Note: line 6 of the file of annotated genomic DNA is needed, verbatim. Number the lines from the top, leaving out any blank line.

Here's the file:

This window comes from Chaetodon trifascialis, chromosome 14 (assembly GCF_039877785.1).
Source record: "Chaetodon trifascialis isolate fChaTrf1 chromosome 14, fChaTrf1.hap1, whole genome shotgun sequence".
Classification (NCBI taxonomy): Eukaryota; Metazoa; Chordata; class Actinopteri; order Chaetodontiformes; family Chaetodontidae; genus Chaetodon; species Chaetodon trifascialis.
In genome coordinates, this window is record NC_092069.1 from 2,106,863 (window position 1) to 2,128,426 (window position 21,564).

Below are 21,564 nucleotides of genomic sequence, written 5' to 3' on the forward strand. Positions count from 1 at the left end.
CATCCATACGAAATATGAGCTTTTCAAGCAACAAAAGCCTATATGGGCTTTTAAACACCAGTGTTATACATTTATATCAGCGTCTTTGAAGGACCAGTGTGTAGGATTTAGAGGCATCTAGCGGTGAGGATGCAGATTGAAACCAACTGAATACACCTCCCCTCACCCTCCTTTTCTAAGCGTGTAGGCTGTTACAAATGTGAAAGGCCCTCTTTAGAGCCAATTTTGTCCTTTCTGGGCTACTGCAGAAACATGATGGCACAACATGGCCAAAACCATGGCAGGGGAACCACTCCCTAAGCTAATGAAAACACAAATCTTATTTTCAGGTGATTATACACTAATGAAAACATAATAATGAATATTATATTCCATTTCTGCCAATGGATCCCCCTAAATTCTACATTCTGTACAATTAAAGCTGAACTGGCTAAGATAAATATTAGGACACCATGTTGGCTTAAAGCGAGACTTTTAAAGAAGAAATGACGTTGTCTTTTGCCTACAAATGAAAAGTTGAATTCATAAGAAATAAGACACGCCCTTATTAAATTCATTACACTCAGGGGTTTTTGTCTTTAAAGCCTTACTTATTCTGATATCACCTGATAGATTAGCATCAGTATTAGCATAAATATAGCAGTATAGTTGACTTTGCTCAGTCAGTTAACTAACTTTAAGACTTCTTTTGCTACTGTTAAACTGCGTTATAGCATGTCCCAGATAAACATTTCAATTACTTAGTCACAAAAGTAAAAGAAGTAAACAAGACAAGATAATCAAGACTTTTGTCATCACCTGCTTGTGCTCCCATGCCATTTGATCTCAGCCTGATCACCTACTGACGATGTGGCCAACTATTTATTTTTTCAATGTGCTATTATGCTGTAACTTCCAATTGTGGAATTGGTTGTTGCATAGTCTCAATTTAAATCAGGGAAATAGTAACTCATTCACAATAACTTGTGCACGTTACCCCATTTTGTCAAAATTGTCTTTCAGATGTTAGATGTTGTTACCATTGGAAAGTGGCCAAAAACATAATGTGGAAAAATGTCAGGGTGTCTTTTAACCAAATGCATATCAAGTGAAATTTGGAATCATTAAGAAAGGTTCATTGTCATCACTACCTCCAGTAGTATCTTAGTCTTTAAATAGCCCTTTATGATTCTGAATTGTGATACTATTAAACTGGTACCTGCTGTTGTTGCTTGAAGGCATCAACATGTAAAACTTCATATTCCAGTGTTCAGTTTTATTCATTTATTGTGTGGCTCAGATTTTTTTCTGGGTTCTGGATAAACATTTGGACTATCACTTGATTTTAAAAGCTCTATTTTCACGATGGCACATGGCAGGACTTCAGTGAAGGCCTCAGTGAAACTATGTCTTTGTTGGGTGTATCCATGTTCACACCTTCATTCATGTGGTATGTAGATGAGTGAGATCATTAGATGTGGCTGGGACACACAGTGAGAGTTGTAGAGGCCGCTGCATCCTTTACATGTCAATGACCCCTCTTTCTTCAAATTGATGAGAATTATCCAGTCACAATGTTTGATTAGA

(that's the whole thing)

CATCCATACGAAATATGAGCTTTTCAAGCAACAAAAGCCTATATGGGCTTTTAAACACCAGTGTTATACATTTATATCAGCGTCTTTGAAGGACCAGTGTGTAGGATTTAGAGGCATCTAGCGGTGAGGATGCAGATTGAAACCAACTGAATACACCTCCCCTCACCCTCCTTTTCTAAGCGTGTAGGCTGTTACAAATGTGAAAGGCCCTCTTTAGAGCCAATTTTGTCCTTTCTGGGCTACTGCAGAAACATGATGGCACAACATGGCCAAAACCATGGCAGGGGAACCACTCCCTAAGCTAATGAAAACACAAATCTTATTTTCAGGTGATTATACACTAATGAAAACATAATAATGAATATTATATTCCATTTCTGCCAATGGATCCCCCTAAATTCTACATTCTGTACAATTAAAGCTGAACTGGCTAAGATAAATATTAGGACACCATGTTGGCTTAAAGCGAGACTTTTAAAGAAGAAATGACGTTGTCTTTTGCCTACAAATGAAAAGTTGAATTCATAAGAAATAAGACACGCCCTTATTAAATTCATTACACTCAGGGGTTTTTGTCTTTAAAGCCTTACTTATTCTGATATCACCTGATAGATTAGCATCAGTATTAGCATAAATATAGCAGTATAGTTGACTTTGCTCAGTCAGTTAACTAACTTTAAGACTTCTTTTGCTACTGTTAAACTGCGTTATAGCATGTCCCAGATAAACATTTCAATTACTTAGTCACAAAAGTAAAAGAAGTAAACAAGACAAGATAATCAAGACTTTTGTCATCACCTGCTTGTGCTCCCATGCCATTTGATCTCAGCCTGATCACCTACTGACGATGTGGCCAACTATTTATTTTTTCAATGTGCTATTATGCTGTAACTTCCAATTGTGGAATTGGTTGTTGCATAGTCTCAATTTAAATCAGGGAAATAGTAACTCATTCACAATAACTTGTGCACGTTACCCCATTTTGTCAAAATTGTCTTTCAGATGTTAGATGTTGTTACCATTGGAAAGTGGCCAAAAACATAATGTGGAAAAATGTCAGGGTGTCTTTTAACCAAATGCATATCAAGTGAAATTTGGAATCATTAAGAAAGGTTCATTGTCATCACTACCTCCAGTAGTATCTTAGTCTTTAAATAGCCCTTTATGATTCTGAATTGTGATACTATTAAACTGGTACCTGCTGTTGTTGCTTGAAGGCATCAACATGTAAAACTTCATATTCCAGTGTTCAGTTTTATTCATTTATTGTGTGGCTCAGATTTTTTTCTGGGTTCTGGATAAACATTTGGACTATCACTTGATTTTAAAAGCTCTATTTTCACGATGGCACATGGCAGGACTTCAGTGAAGGCCTCAGTGAAACTATGTCTTTGTTGGGTGTATCCATGTTCACACCTTCATTCATGTGGTATGTAGATGAGTGAGATCATTAGATGTGGCTGGGACACACAGTGAGAGTTGTAGAGGCCGCTGCATCCTTTACATGTCAATGACCCCTCTTTCTTCAAATTGATGAGAATTATCCAGTCACAATGTTTGATTAGA